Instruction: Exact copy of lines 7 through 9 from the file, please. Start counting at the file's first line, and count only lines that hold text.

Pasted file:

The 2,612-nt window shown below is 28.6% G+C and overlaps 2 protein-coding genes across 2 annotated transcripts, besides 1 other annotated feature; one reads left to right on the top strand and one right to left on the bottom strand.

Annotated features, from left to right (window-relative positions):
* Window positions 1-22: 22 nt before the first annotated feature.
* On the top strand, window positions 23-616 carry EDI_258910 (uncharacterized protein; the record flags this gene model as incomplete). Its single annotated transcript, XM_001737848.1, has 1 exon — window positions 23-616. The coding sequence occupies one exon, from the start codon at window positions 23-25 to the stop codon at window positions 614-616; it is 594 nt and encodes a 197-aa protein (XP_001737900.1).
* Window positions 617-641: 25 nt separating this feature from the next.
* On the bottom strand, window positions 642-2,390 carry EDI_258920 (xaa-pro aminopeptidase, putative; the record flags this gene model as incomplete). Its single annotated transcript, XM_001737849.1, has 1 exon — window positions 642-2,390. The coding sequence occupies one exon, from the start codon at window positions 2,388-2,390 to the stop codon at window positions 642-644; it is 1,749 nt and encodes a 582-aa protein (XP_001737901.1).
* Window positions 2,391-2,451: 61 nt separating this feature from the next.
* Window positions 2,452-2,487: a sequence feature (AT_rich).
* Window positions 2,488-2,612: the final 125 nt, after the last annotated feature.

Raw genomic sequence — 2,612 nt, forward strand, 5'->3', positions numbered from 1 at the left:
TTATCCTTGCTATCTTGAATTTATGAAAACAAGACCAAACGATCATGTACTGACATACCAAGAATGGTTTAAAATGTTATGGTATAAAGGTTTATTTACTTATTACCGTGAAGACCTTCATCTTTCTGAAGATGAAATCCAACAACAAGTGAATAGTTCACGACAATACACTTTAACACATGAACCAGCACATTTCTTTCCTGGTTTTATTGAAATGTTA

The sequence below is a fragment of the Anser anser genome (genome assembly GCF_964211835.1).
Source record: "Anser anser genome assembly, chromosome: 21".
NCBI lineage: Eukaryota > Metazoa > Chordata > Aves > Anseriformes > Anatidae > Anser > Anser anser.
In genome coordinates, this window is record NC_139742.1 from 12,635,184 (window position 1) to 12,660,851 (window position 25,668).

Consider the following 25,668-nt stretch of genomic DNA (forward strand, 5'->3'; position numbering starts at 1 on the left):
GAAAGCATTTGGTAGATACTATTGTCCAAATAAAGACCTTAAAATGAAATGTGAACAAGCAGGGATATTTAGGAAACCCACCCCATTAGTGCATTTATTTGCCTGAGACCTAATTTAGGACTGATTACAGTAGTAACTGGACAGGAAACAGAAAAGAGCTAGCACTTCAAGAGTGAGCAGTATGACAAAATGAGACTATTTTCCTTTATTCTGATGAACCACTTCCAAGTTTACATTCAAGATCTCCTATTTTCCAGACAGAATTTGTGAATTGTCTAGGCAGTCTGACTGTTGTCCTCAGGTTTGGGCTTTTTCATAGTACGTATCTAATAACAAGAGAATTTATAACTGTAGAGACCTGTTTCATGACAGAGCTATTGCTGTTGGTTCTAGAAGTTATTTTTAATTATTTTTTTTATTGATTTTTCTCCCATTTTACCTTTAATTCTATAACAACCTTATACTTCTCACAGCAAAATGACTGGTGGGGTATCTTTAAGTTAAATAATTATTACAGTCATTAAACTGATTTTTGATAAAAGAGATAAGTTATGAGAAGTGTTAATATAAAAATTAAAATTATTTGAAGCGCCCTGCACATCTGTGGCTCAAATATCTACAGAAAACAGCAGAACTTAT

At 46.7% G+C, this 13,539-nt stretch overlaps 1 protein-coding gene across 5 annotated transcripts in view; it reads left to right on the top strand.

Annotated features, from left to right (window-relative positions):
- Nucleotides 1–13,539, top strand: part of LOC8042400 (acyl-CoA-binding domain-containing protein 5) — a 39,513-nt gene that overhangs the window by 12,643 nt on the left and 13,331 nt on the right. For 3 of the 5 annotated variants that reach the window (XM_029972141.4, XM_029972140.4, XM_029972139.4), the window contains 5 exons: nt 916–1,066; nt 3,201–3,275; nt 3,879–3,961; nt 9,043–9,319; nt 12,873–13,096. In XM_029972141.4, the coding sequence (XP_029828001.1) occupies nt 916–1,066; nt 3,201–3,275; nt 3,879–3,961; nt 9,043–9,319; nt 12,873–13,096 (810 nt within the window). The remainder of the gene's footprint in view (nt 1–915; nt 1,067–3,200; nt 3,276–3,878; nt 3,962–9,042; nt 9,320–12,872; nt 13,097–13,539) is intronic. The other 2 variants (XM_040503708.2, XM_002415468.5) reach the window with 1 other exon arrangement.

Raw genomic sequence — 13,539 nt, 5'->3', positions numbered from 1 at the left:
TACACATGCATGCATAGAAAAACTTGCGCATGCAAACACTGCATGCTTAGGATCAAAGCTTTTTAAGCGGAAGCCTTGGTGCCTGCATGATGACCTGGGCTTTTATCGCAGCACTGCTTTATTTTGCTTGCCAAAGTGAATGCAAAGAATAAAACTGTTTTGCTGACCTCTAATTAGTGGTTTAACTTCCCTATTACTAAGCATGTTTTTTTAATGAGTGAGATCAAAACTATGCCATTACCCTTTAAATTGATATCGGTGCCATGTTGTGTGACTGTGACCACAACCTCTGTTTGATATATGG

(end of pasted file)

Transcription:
* Window positions 2,391-2,451: 61 nt separating this feature from the next.
* Window positions 2,452-2,487: a sequence feature (AT_rich).
* Window positions 2,488-2,612: the final 125 nt, after the last annotated feature.